Soul Food at Jestine’s Kitchen – Charleston, SC
Like barbecue, meatballs, and a number of other family recipes, fried chicken is a sacred thing. Everyone has their favorite, whether it be from a local eatery or from their own recipe box. I try not to limit myself to a single “best ever”, but my short list definitely counts Jestine’s Kitchen, in Charleston, among the top three.
Just as with Wild Wing, we made it a point to hit up Jestine’s Kitchen when we found ourselves back in Charleston. It is, quite simply, the best place in town for straightforward soul food along the lines of collard greens, grits, fried okra, mac and cheese, red rice, and fried chicken. There are other offerings, as well, blue plate specials bringing the best of daily available ingredients to the table.
By way of background, Jestine Matthews was born in 1885 and lived to be 112. She worked as a laundress and housekeeper in Charleston, eventually finding herself in the employe of the Ellison family. She became lifelong friends with the family, and the Ellison’s granddaughter, Dana Berlin, founded Jestine’s Kitchen with the family recipes that were handed down through the generations.
Meals at Jestine’s Kitchen start with a basket of freshly baked cornbread, accompanied by a bowl of butter that’s swimming in honey. True Southern cornbread is only slightly sweet, with a rough quality that puts its overly sugared, cakelike Northern counterpart to shame. Service, as you would expect from an operation as personal as Jestine’s, is quick and personable – everyone loves working here, and it shows.
We both ordered the fried chicken plate, and split an order of the fried green tomatoes as an appetizer. As is the case with many Southern culinary practices, fried green tomatoes takes something that is ostensibly healthy and transforms it into a gut busting artery clogger, by dredging it in flour and frying it in a substantial amount of butter. The result – tender green tomato slices, sweet on the inside and slightly crispy on the outside – are worth writing home about.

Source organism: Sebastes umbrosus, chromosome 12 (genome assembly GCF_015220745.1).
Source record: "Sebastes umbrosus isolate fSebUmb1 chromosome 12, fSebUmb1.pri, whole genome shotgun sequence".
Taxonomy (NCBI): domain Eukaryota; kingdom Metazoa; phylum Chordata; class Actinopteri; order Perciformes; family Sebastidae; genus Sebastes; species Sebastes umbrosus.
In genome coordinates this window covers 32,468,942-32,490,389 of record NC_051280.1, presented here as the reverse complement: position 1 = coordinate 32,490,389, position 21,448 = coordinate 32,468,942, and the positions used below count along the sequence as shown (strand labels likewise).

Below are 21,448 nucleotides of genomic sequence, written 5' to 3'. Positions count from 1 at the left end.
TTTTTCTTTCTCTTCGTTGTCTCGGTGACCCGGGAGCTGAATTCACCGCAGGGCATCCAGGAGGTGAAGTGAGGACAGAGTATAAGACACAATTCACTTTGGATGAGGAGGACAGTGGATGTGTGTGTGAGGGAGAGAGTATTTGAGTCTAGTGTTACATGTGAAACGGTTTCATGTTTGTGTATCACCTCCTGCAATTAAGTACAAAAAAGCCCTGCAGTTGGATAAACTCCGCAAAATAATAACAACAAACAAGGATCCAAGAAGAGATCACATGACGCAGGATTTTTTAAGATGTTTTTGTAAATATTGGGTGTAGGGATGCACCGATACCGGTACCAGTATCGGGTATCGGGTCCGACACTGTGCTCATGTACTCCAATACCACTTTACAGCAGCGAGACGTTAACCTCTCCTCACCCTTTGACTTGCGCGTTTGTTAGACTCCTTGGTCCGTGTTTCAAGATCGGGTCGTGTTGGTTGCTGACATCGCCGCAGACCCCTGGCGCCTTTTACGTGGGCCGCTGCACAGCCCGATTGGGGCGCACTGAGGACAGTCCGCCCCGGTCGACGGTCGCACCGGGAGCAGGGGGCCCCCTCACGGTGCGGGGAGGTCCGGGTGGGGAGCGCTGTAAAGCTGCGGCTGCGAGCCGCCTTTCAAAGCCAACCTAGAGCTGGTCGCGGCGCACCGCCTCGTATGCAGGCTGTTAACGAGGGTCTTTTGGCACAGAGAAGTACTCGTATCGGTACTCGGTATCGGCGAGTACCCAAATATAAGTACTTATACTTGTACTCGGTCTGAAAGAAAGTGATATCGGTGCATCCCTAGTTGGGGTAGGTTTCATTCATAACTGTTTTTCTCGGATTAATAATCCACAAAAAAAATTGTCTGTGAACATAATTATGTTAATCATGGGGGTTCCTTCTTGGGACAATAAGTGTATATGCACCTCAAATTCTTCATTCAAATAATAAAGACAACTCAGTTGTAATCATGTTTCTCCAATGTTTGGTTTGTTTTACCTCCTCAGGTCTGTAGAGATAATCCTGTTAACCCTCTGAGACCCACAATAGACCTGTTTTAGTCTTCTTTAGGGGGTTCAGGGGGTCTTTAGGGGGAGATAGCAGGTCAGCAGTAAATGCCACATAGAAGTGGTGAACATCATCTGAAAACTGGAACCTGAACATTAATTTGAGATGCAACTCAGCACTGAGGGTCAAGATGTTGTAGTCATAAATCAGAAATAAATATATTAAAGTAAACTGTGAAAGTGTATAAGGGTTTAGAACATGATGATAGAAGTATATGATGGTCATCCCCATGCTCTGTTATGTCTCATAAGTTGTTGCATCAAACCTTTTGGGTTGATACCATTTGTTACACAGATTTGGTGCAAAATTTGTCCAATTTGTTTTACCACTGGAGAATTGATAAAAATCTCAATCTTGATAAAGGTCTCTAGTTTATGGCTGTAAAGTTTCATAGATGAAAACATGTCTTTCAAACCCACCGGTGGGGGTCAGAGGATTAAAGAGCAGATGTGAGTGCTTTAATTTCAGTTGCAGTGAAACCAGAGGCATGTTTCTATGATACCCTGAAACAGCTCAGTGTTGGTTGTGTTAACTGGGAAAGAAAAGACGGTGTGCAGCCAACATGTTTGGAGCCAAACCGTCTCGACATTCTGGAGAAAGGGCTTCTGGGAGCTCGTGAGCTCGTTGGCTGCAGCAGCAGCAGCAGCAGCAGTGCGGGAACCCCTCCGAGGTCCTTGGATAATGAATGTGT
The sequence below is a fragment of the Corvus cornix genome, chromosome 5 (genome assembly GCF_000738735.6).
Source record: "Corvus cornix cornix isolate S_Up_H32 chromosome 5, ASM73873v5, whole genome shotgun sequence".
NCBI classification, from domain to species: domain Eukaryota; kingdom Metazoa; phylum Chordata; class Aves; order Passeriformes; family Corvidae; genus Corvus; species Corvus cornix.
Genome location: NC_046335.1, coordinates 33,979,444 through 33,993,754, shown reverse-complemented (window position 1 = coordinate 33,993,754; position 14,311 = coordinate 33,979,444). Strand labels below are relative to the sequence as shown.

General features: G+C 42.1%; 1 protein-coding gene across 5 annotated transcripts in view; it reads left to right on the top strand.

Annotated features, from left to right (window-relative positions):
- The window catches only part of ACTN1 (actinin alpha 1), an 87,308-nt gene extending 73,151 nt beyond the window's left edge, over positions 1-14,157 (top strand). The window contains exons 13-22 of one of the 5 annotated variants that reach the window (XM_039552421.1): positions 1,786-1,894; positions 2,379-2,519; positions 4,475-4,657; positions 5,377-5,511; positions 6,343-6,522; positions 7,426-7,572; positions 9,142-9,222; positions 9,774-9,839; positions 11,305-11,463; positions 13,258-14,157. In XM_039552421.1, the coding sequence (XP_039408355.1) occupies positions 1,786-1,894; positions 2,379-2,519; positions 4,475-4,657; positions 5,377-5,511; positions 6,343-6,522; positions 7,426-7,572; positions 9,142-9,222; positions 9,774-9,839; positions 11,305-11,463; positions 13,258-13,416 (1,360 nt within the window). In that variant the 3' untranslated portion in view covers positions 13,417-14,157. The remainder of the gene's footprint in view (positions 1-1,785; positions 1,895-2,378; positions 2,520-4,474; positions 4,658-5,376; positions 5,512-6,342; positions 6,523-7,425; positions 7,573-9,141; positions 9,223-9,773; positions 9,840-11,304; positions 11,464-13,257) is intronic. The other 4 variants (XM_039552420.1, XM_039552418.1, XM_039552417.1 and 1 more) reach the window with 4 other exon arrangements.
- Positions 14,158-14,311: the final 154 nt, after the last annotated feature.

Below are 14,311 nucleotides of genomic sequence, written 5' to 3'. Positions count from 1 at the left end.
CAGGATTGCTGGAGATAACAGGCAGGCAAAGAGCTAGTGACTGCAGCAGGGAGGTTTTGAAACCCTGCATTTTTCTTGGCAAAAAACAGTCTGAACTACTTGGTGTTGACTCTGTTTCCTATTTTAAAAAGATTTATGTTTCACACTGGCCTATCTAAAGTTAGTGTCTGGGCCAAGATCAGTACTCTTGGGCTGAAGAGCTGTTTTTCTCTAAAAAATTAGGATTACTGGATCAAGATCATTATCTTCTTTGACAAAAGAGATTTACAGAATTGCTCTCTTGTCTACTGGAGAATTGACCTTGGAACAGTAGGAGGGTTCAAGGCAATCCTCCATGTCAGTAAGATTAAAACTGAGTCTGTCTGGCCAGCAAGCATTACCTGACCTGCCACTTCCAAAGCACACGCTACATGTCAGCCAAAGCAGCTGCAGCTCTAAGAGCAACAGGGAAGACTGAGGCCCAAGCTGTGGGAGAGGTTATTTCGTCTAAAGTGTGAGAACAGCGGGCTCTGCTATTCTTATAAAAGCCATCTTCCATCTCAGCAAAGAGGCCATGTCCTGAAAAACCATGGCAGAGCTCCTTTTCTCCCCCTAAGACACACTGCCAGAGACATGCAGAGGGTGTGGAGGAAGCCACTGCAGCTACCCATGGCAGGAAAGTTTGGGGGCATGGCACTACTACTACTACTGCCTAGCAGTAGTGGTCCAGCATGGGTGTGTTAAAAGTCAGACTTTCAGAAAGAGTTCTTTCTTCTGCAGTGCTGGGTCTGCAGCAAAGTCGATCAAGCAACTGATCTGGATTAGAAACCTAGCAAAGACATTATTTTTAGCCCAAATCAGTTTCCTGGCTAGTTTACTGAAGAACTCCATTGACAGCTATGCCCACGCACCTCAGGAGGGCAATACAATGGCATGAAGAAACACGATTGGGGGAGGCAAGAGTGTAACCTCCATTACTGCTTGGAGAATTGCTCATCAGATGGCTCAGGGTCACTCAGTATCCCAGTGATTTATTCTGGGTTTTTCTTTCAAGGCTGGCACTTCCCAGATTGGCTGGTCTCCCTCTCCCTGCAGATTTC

The fried chicken plate at Jestine’s Kitchen is no joke. Accompanied by two sides of your choice, you are presented with nearly a half-chicken’s worth of parts – a breast piece, a leg, and a wing or two, that almost make you regret having ordered an appetizer. The chicken is molten hot, having emerged from the oil only moments before hitting your table, making you wait a little longer than you are accustomed to before digging in. But, after dutifully picking away at your sides (the wonderful fried okra, which is an acquired taste for some, and the sticky, gooey macaroni and cheese), you finally experience fried chicken nirvana with your first bite.
As all remarkable fried chicken should, the coating on these pieces shatters into little bits when you bite into it, yielding tender and moist meat. You move from the dark meat, the leg, to what is usually the challenging part, the white meat, to find that this preparation is impeccable. This is what fried chicken should be, always. As intimidating as the initial presentation seemed to be, in short order you find yourself facing an empty plate.
Now, usually, after such a grand meal as this, one would seek to retreat to a state of moderation and ask for the check. But, given that this was our first return to Charleston, and Jestine’s Kitchen, in over ten years, it was unthinkable to consider leaving without ordering the Coca Cola Cake. To make a long story short, Coca Cola cake was born out of World War II, when shortages of sugar compelled home bakers to substitute Coca Cola in their recipes.
The cake, served with a chocolate frosting and some whipped cream, is an eye-opener for anyone who’s never had it before. The Coca Cola lends a different kind of sweetness to the dessert, one that is more subtle than cakes that use white or brown sugar. This is probably why the cake goes down so easily after such an epic meal.
Having gotten to Jestine’s Kitchen early, by the time we left there was a line of about a dozen people that had formed outside. The restaurant has such a good reputation, and is so highly regarded both locally in and guidebooks, that arriving during the primetime lunch hour usually means waiting outside (the place is too small to have an indoor waiting area). The line moves quickly, though, and there is a large fan installed to help folks withstand the Charleston heat and humidity. Whatever you do, though, don’t leave the line and go elsewhere, because Jestine’s Kitchen is certainly worth every bit of the wait.